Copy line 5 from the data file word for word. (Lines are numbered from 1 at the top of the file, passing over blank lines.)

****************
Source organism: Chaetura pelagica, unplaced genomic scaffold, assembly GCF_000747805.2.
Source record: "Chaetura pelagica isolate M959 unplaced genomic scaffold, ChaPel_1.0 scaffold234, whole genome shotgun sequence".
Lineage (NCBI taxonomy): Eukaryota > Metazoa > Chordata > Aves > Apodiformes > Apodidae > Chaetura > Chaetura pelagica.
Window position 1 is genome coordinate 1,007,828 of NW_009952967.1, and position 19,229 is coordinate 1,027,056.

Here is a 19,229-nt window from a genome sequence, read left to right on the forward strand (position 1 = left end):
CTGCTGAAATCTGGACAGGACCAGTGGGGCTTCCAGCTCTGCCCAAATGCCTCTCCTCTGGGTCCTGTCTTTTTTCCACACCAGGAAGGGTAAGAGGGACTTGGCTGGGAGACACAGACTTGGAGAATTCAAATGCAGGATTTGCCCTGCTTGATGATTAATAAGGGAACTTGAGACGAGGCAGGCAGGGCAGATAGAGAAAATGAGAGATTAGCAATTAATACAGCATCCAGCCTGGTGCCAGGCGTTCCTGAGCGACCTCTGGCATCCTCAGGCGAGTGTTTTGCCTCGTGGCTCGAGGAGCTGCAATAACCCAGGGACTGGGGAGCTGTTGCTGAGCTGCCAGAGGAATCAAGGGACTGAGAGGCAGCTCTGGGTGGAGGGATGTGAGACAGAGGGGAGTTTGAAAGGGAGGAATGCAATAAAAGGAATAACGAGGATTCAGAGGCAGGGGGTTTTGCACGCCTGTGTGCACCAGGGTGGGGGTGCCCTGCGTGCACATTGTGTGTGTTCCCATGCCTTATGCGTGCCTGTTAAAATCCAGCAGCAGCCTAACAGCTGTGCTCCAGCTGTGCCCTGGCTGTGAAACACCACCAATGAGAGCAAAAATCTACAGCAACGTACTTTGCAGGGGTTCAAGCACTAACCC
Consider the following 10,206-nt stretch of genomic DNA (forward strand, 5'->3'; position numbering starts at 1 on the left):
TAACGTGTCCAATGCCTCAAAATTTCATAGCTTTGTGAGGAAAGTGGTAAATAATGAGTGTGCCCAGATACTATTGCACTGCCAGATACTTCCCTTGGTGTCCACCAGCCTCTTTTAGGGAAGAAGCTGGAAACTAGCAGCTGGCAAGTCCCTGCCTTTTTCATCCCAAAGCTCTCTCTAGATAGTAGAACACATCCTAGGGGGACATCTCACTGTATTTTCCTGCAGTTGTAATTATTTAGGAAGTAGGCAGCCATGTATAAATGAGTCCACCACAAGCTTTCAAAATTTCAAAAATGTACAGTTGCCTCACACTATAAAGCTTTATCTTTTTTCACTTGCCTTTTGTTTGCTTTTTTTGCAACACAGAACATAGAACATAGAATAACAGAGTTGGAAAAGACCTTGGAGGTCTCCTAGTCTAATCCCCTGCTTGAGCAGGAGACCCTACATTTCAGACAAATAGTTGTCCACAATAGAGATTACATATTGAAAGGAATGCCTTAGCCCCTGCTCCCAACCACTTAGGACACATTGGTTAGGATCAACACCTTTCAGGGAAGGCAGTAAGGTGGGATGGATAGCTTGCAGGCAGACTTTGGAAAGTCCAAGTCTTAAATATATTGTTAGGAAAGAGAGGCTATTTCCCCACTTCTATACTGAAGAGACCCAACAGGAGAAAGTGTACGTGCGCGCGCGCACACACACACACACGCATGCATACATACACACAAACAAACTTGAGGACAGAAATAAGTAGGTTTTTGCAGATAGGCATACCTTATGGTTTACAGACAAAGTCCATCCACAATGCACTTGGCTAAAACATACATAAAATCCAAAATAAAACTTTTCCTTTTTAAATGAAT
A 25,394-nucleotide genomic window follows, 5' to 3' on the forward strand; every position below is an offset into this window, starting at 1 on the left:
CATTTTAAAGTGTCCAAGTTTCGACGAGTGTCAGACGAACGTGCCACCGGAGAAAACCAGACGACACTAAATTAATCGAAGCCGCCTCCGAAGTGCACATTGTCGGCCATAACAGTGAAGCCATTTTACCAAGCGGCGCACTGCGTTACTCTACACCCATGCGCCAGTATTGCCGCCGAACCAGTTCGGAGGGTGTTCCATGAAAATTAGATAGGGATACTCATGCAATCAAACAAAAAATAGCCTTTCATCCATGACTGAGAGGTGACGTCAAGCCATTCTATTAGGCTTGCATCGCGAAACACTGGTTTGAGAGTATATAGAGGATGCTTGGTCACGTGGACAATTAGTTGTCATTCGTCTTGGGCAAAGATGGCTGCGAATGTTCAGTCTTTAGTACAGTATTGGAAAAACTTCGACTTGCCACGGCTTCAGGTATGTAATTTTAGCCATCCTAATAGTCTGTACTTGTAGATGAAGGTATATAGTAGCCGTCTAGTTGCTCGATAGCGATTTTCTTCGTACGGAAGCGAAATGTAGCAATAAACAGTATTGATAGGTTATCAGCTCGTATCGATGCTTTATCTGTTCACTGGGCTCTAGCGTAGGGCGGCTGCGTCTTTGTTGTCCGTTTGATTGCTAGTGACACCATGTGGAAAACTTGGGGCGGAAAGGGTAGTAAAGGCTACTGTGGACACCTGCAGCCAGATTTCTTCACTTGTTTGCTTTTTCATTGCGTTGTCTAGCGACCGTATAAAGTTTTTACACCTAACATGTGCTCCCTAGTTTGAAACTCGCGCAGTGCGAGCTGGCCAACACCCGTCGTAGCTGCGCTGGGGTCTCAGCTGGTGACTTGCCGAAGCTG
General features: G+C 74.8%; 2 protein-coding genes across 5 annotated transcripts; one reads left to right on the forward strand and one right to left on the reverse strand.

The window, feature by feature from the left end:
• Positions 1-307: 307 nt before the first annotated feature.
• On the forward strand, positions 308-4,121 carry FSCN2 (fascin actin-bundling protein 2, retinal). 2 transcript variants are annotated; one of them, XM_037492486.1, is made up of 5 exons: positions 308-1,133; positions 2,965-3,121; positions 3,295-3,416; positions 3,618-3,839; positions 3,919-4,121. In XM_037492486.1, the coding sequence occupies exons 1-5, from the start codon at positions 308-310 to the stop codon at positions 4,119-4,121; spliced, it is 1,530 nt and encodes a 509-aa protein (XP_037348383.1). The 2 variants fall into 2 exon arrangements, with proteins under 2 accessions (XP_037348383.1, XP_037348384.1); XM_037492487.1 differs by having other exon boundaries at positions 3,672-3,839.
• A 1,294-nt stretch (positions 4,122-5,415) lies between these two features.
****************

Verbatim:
Here is a 19,229-nt window from a genome sequence, read left to right on the forward strand (position 1 = left end):